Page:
The Continued Rise Of EDM

  • Tiësto and Bono
    Kevin Mazur/WireImage.com
  • Tom Holkenborg aka Junkie XL
    Photo: Michael Tran/FilmMagic.com
  • Skrillex, the Crystal Method's Ken Johnson, Mark Ronson, Pretty Lights, DJ Premier, and the Crystal Method's Scott Kirkland atte
    Photo: Todd Williamson/WireImage.com

I recently spoke with Tom Holkenborg, the Dutch musician better known as Junkie XL, about his highly anticipated new album, Synthesized, released on Nov. 27. Wanting to create this album differently than his past efforts, Holkenborg decided against locking himself in the studio for five to six months. Instead, he drew inspiration from his personal music vault, with shelves containing thousands of records of all genres and decades.

"I wanted to kick that thing and see what records would fall out," he said. "And see what records would fall on top of each other. And see if that would inspire me to make tracks. Eventually, it really did. So that is the common thread between the songs." 

The definition of "synthesized" is to form an entity by combining multiple elements. But synthesized isn't so much Holkenborg's new album title as it is the appropriate adjective to describe the ever-growing dance/electronica genre.

One of the best depictions was The Recording Academy's recent one-of-a-kind partnership with Hyundai to produce the groundbreaking documentary film, Re:Generation. The film featured some of the world's most renowned producers and DJs who were assigned a musical genre to remix and "regenerate." The result? A sound that proved just as natural as anything you've heard from the genre before, mixing styles such as classical, country and rock with dance/electronica.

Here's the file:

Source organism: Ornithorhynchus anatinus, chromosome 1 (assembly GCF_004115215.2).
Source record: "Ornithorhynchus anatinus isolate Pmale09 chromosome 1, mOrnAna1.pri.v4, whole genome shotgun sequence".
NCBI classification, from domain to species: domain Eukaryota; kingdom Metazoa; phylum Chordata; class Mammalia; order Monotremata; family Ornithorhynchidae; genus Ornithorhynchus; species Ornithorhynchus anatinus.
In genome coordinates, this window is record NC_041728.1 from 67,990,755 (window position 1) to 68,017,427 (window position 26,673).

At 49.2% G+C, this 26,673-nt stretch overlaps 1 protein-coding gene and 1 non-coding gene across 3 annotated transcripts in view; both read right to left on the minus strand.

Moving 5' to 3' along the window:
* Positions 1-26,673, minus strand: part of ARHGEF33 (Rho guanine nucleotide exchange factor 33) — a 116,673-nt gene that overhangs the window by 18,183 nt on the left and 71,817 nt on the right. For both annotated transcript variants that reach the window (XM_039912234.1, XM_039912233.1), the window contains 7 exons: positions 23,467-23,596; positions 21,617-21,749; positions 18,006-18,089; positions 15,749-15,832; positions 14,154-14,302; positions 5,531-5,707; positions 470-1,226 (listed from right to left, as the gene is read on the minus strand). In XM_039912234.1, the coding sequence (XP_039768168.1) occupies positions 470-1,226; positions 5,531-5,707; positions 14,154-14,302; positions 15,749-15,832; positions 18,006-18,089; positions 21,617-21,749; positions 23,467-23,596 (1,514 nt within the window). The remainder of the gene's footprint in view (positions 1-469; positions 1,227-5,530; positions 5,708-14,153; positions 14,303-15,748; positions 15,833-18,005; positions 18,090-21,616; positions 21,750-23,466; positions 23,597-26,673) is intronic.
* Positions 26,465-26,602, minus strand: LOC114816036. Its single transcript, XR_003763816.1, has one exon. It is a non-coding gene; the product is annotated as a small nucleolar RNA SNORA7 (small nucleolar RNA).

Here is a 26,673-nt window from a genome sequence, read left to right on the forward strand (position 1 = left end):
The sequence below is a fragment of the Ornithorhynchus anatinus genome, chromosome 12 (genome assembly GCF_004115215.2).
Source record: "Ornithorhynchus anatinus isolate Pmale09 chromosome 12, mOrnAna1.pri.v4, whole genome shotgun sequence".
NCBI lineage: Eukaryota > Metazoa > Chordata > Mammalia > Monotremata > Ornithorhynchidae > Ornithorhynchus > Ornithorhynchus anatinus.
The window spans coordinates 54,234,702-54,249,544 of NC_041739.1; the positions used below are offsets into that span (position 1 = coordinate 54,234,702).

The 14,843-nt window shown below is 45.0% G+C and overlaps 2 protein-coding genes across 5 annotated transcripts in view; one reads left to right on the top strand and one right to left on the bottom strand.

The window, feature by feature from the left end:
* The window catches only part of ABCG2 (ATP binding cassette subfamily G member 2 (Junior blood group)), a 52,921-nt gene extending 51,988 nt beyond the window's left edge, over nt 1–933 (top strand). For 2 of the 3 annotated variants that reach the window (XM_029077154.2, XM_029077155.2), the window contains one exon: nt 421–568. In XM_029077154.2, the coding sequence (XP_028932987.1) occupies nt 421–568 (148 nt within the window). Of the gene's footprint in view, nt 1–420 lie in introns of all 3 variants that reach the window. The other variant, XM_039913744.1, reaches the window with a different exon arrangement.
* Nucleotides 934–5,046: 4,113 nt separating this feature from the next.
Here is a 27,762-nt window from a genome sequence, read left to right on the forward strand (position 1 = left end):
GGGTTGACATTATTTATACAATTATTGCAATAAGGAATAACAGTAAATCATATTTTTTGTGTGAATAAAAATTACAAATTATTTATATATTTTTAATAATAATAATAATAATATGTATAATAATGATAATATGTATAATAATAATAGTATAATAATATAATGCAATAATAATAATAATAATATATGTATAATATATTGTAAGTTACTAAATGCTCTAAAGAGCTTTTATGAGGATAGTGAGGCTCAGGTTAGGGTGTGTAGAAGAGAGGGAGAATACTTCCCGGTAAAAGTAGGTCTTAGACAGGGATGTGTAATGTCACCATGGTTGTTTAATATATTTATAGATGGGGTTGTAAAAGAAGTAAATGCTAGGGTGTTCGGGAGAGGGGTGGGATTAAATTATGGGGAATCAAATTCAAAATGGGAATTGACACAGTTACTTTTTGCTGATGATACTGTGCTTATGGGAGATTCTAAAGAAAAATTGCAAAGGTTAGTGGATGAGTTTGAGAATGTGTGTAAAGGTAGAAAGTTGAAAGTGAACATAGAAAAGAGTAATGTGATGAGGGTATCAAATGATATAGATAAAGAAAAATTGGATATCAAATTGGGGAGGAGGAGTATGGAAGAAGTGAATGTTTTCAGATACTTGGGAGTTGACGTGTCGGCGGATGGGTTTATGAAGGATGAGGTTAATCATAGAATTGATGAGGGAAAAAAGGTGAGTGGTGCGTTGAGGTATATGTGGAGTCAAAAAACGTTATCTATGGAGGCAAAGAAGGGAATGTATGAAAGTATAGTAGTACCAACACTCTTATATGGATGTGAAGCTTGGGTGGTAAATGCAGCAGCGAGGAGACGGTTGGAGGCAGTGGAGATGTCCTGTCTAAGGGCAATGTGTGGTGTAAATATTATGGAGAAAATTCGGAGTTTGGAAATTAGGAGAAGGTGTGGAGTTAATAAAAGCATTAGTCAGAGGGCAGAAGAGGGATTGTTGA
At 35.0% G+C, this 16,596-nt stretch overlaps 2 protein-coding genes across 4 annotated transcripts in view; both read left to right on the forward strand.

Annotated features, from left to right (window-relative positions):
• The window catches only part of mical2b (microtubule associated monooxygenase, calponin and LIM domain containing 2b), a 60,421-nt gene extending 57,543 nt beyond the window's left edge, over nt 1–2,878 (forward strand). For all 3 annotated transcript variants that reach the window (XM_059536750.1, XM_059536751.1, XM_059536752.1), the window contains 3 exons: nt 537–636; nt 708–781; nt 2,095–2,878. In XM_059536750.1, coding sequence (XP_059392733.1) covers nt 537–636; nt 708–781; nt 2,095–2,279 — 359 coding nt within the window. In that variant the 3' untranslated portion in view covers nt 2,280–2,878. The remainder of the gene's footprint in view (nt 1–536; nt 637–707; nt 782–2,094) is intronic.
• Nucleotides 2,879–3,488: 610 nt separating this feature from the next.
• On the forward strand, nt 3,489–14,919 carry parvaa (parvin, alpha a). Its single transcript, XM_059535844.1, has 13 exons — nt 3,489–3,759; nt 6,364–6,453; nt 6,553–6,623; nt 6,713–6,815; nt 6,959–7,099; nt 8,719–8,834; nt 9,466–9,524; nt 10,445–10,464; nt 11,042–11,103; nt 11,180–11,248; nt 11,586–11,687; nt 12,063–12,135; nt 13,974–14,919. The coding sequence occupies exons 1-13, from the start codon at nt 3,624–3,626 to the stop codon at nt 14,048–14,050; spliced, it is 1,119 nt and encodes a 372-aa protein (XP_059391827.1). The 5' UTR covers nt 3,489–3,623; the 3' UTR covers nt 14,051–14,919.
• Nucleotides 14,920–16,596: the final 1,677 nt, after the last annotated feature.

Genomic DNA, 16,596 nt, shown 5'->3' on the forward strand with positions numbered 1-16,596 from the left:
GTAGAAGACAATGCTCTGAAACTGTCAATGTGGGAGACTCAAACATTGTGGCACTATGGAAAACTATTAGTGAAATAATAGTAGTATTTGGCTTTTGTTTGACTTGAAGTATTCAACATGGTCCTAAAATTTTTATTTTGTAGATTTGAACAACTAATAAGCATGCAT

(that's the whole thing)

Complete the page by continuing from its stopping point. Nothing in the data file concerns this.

And the trend continues. On Nov. 27 Tiësto released an exclusive compilation album, Dance (RED) Save Lives, which features the GRAMMY-nominated DJ teaming with Calvin Harris, Avicii, Diplo, Laidback Luke, Martin Solveig, and U2's Bono. I believe it is this type of innovation and the spirit of collaboration that fuels a constant flow of creativity in dance/electronica and helps draw it into the mainstream.

Whereas dance/electronica once occupied the basement and raves of the world as "trance" or "house," its recent resurgence finds the genre's artists on the covers of Rolling Stone, GQ, Esquire, and Details. There's a race-to-the-top DJ war in Las Vegas, while three dance/electronica artists appeared on Pollstar's mid-year list of Top 100 North American Tours.

This year will be remembered as the year that American culture came alight with dance/electronica, and a significant part of this growth and resurgence is the genre's unprecedented "synthesizing."

Email Newsletter

Similar Photos